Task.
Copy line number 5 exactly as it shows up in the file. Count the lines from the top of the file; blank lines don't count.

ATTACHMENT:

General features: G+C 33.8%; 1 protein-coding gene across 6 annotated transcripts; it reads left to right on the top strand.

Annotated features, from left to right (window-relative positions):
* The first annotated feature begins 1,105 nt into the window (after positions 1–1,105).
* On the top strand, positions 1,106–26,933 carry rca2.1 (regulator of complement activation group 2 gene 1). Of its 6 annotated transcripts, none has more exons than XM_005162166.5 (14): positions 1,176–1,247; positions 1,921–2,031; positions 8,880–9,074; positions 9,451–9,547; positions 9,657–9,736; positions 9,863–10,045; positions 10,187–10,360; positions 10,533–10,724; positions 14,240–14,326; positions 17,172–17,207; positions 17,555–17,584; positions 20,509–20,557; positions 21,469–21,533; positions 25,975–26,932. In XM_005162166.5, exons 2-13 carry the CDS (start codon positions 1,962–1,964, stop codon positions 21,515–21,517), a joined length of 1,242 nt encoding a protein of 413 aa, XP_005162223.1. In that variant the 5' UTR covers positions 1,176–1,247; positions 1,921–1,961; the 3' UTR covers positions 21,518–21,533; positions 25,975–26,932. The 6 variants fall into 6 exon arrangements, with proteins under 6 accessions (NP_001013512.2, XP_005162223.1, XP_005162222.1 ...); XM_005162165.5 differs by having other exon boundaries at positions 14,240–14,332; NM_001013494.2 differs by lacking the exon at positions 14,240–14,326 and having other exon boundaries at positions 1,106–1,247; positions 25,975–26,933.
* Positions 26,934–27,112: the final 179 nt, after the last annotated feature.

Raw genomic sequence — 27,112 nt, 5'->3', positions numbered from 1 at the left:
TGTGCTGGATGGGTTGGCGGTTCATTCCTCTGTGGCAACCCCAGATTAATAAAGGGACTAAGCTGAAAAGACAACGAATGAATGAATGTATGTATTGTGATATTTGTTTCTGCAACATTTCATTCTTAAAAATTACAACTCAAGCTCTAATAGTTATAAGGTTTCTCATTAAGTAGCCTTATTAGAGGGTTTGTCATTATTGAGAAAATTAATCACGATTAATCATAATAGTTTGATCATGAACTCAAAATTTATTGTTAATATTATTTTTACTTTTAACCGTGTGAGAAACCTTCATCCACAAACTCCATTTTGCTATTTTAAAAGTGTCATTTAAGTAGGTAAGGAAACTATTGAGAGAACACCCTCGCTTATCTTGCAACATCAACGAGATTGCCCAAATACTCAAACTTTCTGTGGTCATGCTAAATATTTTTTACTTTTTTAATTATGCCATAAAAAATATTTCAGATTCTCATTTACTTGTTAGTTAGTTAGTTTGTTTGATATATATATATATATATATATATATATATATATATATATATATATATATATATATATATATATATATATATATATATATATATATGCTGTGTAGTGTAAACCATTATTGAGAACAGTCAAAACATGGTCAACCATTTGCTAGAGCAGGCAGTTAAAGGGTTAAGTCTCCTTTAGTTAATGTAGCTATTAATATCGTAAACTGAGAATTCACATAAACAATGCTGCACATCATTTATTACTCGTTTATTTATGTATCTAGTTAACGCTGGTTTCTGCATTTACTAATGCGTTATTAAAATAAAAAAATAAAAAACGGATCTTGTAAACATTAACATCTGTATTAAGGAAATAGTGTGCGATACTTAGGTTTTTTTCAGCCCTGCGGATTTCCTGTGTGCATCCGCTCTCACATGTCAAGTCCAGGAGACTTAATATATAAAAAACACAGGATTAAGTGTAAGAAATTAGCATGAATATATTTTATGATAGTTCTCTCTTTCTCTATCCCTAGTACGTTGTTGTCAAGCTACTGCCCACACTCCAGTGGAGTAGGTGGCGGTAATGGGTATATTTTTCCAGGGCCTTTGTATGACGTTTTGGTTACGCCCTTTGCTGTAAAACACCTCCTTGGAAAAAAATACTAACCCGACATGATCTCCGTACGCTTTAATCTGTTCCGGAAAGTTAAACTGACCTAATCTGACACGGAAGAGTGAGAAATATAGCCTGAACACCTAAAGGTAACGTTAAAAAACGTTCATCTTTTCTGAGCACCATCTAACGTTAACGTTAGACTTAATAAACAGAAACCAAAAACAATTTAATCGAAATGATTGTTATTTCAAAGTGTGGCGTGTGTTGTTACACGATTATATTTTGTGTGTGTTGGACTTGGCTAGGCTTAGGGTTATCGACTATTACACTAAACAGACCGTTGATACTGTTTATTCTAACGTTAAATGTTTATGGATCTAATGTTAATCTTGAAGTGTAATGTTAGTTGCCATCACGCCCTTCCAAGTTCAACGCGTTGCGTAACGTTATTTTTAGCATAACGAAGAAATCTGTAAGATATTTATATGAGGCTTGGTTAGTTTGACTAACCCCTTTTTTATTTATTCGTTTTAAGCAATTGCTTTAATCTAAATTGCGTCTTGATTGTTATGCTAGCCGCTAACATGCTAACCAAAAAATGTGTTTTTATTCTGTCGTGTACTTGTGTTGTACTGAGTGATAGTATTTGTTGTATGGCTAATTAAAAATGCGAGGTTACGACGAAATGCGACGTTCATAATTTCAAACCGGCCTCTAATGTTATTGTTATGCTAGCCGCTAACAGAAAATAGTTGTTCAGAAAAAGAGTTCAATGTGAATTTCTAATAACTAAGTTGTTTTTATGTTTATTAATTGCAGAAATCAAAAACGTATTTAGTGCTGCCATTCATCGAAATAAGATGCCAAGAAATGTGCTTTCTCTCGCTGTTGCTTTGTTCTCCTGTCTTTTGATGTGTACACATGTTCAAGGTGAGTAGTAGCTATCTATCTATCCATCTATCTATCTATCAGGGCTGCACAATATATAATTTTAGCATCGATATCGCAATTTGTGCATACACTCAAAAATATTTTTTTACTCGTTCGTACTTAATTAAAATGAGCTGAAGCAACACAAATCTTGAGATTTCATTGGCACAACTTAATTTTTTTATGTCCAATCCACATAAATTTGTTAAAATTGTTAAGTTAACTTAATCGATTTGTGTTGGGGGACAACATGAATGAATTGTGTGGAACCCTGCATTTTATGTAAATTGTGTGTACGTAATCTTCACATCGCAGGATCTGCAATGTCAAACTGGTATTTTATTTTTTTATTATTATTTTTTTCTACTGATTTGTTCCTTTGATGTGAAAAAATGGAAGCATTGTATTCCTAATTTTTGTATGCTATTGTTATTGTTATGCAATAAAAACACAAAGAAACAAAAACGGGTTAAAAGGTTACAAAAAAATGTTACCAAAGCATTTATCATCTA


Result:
* Positions 26,934–27,112: the final 179 nt, after the last annotated feature.